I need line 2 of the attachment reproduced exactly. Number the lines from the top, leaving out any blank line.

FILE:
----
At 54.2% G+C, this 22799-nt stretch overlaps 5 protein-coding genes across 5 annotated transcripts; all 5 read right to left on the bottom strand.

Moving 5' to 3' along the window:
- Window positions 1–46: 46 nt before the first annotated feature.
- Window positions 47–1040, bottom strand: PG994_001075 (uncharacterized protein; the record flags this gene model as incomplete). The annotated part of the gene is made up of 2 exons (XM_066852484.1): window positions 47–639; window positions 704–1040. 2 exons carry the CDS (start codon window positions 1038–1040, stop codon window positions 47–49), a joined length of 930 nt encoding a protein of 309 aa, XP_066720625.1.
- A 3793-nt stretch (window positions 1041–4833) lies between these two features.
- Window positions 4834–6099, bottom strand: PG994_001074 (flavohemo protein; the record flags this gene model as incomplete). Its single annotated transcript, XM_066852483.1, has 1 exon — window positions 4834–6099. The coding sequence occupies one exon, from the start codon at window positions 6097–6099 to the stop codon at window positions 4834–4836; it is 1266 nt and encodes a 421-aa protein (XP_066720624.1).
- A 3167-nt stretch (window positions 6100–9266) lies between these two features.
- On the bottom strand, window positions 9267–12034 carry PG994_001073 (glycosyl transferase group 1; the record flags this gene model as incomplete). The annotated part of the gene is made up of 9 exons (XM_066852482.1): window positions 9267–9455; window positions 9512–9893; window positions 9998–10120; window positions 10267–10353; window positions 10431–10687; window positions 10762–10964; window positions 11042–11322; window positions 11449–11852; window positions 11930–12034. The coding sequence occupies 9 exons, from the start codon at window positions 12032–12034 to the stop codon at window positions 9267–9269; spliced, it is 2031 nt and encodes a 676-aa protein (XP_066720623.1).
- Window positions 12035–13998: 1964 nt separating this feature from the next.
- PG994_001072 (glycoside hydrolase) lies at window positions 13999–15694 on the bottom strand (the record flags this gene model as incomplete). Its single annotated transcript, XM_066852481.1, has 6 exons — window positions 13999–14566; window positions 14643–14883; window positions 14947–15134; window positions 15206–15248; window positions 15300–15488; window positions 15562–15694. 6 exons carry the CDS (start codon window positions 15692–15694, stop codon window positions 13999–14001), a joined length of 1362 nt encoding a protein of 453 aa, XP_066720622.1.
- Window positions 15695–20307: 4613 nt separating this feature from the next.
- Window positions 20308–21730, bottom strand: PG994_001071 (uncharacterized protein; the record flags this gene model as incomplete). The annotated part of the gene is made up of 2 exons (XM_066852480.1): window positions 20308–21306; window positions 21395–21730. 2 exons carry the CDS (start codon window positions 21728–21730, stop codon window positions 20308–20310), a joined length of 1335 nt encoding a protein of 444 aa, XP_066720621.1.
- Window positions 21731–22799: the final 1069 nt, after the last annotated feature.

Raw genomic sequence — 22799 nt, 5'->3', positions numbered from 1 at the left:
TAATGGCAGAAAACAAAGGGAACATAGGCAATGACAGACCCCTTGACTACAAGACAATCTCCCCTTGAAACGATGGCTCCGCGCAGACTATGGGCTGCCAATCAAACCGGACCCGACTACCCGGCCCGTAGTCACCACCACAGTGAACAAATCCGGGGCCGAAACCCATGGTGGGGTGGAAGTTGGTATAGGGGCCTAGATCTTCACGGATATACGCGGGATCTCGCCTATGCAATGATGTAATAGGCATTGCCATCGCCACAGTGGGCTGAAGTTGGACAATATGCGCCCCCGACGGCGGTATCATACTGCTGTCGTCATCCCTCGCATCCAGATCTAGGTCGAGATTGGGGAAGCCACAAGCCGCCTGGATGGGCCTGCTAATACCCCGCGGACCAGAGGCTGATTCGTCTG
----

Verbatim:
Moving 5' to 3' along the window: